July 29, 2007

Just deserts for Louisiana attorney general

Finally, some good news...

John Protevi reports that the Louisiana Attorney General who pursued baseless charges of mercy killing by medics after Katrina is now in hot water for giving lucrative consulting gigs to some of his more eccentric and disreputable buddies.

AG Charles Foi is also facing a civil suit from one of the doctors whom he tried to railroad on baseless charges of mercy killing in post-Katrina New Orleans.

Suffice it to say that he's not in very good shape for the upcoming election.

May 25, 2007

Barbour's post-Katrina "miracle"

Lights Out, originally uploaded by brandonj74.

Chris Kromm and Sue Sturgis shine a hard light on Katrina recovery in Mississippi:

Today, Hancock County and the rest of coastal Mississippi are 21 months into a recovery that has garnered Gov. Haley Barbour lavish praise. Governing magazine named Barbour its 2006 Public Official of the Year largely due to his supposed post-Katrina leadership and savvy, including his skill in convincing federal lawmakers to channel billions of relief dollars to the Magnolia State. As Billy Hewes III, a Republican official from Gulfport, said: "He is to Katrina what Rudy Giuliani was to 9/11." Outsiders might be surprised to learn then, that despite the plaudits, and despite the fact that Barbour's GOP connections seem to have won him a disproportionate share of relief money from Washington, post-Katrina recovery in some of the hardest-hit areas of the Mississippi coast is moving as fast as molasses in winter. [Salon]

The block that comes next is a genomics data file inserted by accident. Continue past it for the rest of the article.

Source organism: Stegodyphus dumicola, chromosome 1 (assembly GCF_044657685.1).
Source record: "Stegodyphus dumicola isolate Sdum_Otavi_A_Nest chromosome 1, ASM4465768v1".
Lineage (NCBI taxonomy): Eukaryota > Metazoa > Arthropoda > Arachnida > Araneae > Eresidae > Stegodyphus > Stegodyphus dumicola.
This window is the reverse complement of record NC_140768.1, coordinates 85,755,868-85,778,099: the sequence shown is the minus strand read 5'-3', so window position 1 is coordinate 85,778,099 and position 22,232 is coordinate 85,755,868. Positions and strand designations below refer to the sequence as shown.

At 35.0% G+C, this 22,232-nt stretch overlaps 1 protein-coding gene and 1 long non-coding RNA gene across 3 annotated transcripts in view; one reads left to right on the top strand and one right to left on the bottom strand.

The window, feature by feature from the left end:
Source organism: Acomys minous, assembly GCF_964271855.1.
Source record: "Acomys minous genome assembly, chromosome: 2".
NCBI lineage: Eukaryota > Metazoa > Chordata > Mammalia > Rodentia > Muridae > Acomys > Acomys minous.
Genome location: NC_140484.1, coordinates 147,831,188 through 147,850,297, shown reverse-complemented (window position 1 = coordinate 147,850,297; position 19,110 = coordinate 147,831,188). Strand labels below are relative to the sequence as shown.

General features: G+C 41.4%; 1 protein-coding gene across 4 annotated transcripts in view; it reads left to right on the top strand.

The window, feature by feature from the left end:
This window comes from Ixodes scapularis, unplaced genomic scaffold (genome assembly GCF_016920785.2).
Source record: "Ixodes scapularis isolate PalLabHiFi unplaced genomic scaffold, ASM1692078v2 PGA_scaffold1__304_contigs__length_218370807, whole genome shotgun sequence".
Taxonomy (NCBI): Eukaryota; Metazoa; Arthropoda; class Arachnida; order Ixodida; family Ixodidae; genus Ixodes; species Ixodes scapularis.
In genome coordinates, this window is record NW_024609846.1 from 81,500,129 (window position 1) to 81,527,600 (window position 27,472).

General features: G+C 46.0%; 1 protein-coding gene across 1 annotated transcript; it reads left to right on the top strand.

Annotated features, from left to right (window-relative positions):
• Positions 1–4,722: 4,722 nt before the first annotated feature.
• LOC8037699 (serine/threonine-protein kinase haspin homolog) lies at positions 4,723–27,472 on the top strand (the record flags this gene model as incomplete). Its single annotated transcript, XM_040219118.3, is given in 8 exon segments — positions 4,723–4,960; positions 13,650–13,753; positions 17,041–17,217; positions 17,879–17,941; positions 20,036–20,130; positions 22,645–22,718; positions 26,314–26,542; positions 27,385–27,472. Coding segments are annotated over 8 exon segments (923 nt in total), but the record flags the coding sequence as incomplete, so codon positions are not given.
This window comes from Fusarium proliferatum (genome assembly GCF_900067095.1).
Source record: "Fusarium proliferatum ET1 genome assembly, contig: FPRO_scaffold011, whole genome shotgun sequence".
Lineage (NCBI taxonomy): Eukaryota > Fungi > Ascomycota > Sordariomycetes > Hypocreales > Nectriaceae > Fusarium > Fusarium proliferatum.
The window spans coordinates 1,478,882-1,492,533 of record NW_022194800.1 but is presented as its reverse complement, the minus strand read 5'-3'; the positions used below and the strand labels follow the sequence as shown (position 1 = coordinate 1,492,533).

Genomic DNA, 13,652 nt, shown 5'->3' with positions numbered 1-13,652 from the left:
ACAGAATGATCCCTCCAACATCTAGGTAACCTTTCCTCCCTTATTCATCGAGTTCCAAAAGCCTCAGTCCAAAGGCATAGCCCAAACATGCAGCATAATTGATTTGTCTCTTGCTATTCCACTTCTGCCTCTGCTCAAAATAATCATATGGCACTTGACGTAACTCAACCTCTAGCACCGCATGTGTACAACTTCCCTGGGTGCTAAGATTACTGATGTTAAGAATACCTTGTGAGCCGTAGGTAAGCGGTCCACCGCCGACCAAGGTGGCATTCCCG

We learn that almost two years after the storm, residents of Hancock County, still aren't getting their mail because their post office still hasn't been rebuilt. Nor, for that matter, has any other major public building in the county.

Pretty shabby, when you consider how much more generous the Bush administration has been towards Barbour's Republican MS than it has been to Blanco's Democratic LA.

Read Kromm and Sturgis to learn why Barbour is being hailed as reconstruction hero while alligators are still prowling the ruins of the Mississippi Gulf Coast.